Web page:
Star Trek has been one of the most openly political and progressive science fiction shows on television ever since it first aired. The series dreams of a utopian world in which materialism has become irrelevant and mankind has moved beyond racism and sexism, with many of the episodes showing our characters dealing with allegories for contemporary problems. This has continued right through to Star Trek: Picard, which often throws up ethical dilemmas.
Patrick Stewart was recently interviewed by fellow The Next Generation alumnus Wil Wheaton on The Ready Room and was asked if the world still needed Star Trek, and here’s what he said:
“I always believed, and it was easier to bring this into the work back in the time of Next Generation. That what Next Generation was offering was hope. There will be a future and it will be better. There is that still I think the Star Trek world. But what we’re having to do now is to reflect; gently, subtly, not with a sledgehammer, the world that we are presently living in.
Star Trek always did that. Particularly in the last four or five seasons of The Next Generation, we did that. … With metaphor, we can compare the world of Star Trek to the present-day world. And we need to be doing that in this world because we are in some trouble. And it is the only people who can get us out of this trouble.”
Stewart then went on to discuss Star Trek‘s place in the current political climate, saying:
“I have little confidence in our politicians. I am talking about the UK as well as about the USA. It is people who are going to improve, how we live, where we live, and the safety in which we live. We’ve seen that recently with controversy over police violence and so forth. But it’s harder in Star Trek: Picard because our world is much more uncomfortable than it was at the time of Next Generation. Starfleet and the Federation, one could rely on 100%.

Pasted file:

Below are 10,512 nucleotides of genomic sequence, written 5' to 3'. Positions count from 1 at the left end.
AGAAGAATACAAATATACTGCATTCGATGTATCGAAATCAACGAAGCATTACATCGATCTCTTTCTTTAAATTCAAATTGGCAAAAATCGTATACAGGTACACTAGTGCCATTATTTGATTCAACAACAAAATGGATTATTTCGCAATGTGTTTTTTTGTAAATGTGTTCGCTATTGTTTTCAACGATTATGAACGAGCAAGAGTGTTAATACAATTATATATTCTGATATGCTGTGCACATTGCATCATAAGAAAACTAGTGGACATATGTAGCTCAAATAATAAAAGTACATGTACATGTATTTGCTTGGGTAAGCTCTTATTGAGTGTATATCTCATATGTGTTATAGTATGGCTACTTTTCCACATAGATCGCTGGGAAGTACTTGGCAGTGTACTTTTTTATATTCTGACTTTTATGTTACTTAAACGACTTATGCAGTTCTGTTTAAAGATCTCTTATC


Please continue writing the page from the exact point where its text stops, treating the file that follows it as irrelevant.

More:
They were there. They were rock solid. Not so solid now it would seem. There have been shifts in all of that, as there have been shifts in our lives. I hope we can find ways that are not too heavy-handed whereby we can underline the fact that it is people themselves who can make the difference.”
It’s not surprising that after thirty years immersed in the world of Star Trek that Stewart understands it so well. His comments should come as a reminder that the core of the best science fiction isn’t fantastical stories about things that will never happen, they’re reflections of the world around the writer. What’s kept Star Trek relevant more than fifty years after the first episode aired isn’t the rubber alien masks, it’s that we can relate to the situations the crew finds themselves in as they so clearly reflect the world around us.
Stewart capped off the interview by confirming that Star Trek: Picard season 2 is indeed going ahead and that he’s received “encouraging news” about them starting up production again. Let’s hope they play it conservatively though and don’t take any risks. Patrick Stewart just turned 80 and I don’t want to see him getting Coronavirus!